Sunday, January 01, 2006

Happy 2006!

It was our first New Years Eve as full-time Celebration residents, and even though my husband had to work, we managed to have a wonderful time. Poor hubby was tied to his computer until 9 p.m., and then he had to stay close to the phone and keyboard for the rest of the night in case something went awry. That mean we were tied to Duloc Manor, but no matter...we can have plenty of fun around the old homestead.

Actually, we did manage to slip out for a couple of hours for dinner at The Melting Pot. It's a fondue restaurant over in Dr. Phillips, on Sand Lake Road, and it's one of my favorite places for holiday dining. They typically have a special menu for the holidays; for New Years Eve, it featured champagne/Swiss cheese fondue as an appetizer, a special apple/ranch salad, and chocolate chip/mint fondue for dessert. The main course consisted of lobster, jumbo prawns, steak, pot stickers, and chicken.

In honor of the holiday, we also received a gift bag containing a Melting Pot chocolate bar, their famous seasonsed salt, a candle, hand lotion, and a disposable camera. It was funny to see the flashes popping in various parts of the restaurant throughout our meal as people used their gift to record the moment. The meal package also included a champagne toast during dinner.

We arrived a little before 6 p.m., and the restaurant was nearly deserted. By the time we left, an hour and a half later, it was quickly reaching capacity with New Years revelers. The parking lot had turned downright predatory, with people swooping in like hawks to grab the few remaining vacant spots. There are several other eateries in the same strip mall as The Melting Pot, and a couple of them take over big gobs of asphalt real estate for valet parking, so on busy nights things can turn rather rough.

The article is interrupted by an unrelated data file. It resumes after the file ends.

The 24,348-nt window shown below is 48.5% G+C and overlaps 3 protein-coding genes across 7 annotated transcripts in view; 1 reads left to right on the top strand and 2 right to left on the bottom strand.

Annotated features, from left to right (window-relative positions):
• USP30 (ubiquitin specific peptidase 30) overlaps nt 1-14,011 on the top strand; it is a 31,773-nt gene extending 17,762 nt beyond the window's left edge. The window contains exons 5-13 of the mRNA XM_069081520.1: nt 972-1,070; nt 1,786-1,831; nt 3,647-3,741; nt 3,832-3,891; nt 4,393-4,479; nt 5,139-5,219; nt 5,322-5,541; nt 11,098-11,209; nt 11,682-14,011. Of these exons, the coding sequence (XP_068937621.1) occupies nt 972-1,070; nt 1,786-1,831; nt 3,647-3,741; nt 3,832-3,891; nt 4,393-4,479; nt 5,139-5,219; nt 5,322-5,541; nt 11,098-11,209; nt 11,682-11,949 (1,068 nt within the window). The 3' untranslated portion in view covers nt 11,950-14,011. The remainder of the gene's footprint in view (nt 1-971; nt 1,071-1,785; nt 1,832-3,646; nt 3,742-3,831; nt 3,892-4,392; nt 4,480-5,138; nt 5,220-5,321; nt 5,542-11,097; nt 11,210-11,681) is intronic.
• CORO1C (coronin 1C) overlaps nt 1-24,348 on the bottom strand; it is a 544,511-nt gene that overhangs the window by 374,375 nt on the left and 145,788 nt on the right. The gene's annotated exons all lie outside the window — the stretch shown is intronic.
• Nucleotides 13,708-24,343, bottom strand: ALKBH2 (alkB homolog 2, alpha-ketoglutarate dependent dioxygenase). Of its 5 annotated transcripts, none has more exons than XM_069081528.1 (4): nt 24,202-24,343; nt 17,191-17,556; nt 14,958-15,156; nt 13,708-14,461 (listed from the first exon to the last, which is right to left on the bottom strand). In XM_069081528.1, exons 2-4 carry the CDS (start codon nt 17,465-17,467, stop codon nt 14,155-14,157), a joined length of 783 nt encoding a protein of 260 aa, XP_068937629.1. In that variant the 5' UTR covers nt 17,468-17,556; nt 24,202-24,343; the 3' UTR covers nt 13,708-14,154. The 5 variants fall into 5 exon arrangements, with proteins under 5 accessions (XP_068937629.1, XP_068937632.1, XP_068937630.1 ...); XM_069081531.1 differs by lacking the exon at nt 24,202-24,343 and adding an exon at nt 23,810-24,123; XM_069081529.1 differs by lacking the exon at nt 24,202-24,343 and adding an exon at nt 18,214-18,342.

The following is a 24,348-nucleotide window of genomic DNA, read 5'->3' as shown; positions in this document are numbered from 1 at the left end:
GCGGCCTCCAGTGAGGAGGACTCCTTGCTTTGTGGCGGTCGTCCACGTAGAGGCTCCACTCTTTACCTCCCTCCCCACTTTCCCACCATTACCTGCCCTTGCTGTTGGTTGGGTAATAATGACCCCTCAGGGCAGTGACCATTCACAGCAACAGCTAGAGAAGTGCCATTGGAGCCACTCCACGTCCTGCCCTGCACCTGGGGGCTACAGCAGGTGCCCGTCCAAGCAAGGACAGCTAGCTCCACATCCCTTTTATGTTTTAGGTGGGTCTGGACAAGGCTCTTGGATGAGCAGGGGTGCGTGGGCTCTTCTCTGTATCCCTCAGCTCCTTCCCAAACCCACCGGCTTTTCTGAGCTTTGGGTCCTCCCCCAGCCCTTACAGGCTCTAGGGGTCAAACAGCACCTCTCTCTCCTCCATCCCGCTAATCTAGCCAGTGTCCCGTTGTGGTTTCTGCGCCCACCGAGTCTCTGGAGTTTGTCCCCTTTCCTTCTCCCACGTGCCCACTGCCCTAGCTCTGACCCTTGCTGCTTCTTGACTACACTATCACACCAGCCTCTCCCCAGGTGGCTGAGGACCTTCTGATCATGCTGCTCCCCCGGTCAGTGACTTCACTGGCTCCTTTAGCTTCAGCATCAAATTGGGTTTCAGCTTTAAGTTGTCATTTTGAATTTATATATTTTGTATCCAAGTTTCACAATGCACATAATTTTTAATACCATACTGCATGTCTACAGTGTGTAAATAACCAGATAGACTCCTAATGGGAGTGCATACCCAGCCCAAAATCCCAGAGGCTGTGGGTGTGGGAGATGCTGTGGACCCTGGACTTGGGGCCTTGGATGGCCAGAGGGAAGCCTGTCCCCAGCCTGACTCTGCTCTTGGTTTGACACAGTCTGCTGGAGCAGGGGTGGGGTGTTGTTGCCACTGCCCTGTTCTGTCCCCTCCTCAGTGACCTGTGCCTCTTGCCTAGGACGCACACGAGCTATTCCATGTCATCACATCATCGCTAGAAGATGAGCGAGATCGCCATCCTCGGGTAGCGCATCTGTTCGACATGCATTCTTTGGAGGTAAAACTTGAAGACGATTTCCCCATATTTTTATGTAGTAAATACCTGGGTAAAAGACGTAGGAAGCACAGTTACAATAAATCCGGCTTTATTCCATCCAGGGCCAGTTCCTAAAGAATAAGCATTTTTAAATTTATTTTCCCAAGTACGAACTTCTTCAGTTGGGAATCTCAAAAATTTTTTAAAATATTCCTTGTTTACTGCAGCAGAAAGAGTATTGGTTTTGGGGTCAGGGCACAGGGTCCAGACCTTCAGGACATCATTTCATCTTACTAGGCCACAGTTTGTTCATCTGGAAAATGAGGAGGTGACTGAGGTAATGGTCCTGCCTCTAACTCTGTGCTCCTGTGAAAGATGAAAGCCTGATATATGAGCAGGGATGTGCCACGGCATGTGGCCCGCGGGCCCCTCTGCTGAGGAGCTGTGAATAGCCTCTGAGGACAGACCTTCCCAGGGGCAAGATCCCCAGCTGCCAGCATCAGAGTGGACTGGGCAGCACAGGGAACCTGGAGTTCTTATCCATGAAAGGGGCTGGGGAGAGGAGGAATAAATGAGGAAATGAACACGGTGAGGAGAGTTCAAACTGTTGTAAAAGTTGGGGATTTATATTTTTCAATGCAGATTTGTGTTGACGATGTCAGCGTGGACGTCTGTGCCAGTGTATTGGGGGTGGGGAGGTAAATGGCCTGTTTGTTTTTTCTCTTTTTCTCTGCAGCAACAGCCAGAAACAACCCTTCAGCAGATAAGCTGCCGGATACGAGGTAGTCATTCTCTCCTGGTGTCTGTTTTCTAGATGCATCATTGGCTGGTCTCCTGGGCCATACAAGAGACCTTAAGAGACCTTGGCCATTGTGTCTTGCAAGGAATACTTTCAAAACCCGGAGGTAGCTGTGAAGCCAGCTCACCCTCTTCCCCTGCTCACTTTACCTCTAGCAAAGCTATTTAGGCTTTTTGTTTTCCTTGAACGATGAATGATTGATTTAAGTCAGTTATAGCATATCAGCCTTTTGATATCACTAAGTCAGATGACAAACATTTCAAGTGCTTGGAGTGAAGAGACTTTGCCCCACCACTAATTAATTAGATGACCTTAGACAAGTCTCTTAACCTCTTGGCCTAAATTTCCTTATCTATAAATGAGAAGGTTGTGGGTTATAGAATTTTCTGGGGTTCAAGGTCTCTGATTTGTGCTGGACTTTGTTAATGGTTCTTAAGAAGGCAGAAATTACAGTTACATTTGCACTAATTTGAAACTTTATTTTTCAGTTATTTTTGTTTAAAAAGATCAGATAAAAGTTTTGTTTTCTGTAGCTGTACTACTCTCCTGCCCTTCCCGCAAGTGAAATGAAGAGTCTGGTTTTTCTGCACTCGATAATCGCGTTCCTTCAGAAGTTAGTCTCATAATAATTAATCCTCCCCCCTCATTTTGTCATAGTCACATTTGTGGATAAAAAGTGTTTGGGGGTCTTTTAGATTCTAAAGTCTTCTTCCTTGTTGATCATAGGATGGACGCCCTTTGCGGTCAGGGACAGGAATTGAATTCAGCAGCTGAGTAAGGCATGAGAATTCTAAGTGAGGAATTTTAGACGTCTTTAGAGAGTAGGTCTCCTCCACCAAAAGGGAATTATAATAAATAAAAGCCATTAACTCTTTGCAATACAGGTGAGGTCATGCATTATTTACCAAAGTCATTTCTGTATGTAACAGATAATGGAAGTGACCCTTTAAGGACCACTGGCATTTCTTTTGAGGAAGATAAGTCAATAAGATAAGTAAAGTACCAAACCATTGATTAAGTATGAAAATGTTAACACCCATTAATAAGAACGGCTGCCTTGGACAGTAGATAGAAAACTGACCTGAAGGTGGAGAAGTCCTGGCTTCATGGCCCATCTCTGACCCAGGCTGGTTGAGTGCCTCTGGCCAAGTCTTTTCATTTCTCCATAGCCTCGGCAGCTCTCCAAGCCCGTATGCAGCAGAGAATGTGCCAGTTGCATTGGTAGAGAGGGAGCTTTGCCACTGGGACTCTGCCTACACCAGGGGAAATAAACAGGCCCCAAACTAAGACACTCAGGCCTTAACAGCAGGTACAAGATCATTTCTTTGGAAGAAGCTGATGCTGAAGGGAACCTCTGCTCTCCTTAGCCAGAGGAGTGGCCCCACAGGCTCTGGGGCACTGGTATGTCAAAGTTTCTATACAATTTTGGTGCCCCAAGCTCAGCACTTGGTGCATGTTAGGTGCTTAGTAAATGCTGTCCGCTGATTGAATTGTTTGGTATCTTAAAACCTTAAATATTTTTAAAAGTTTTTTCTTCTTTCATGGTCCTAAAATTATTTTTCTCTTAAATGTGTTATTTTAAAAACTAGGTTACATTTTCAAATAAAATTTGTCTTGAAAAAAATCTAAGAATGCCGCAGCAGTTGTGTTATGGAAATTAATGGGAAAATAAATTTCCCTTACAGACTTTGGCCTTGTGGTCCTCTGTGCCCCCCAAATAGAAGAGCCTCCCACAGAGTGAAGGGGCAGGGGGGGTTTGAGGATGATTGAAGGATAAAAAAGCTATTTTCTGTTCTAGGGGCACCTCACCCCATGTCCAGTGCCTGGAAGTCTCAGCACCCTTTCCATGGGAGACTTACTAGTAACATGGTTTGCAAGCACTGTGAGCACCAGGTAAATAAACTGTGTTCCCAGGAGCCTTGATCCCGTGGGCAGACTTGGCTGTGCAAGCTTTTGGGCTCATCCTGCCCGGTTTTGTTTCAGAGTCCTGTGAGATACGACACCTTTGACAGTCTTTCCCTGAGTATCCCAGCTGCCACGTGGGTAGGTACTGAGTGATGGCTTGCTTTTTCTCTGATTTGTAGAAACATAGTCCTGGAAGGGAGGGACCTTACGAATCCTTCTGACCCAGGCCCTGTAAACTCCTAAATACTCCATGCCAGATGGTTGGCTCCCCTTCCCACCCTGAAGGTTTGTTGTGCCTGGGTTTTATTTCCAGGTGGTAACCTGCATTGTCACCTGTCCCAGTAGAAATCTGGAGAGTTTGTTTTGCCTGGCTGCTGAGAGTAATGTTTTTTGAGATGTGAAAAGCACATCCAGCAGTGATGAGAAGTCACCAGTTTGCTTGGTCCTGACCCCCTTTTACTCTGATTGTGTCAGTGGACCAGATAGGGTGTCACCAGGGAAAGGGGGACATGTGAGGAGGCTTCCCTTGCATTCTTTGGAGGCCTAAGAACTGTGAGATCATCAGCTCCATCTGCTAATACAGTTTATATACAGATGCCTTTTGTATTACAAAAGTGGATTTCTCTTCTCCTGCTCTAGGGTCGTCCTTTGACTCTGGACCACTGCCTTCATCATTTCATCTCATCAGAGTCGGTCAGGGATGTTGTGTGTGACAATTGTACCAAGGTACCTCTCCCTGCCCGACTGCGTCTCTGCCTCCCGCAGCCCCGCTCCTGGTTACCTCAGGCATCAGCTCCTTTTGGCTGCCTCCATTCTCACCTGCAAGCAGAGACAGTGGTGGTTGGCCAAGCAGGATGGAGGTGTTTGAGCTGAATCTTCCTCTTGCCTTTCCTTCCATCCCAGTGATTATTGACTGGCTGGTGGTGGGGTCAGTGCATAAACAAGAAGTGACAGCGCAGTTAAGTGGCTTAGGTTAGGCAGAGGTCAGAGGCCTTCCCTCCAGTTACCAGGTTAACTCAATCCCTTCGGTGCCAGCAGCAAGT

Fortunately, we had beaten the crowd. Now it was off to Celebration, where we'd ring in the New Year at our East Village home base. Even though we had to stay at home, we'd invited some friends to stop over. We ended up having a great time, welcoming 2006 with a champagne while soaking in the hot tub!

We all piled into the spa around 11 p.m., after chatting for a while and indulging in snacks and Kaluha Mudslides, courtesy of the Magic Bullet. It's so rare that an infomercial product lives up to its promises, but the Bullet is a whiz at whipping up frozen drinks. We adjourned out to the hot tub with one hour left to go till the dawn of 2006. We were having so much fun in the hot, bubbly water that we lost track of time and didn't even realize midnight was fast approaching. Fortunately, my husband glanced at his watch and yelled, "Quick! We've only got a few minutes! Run in and grab the champagne!"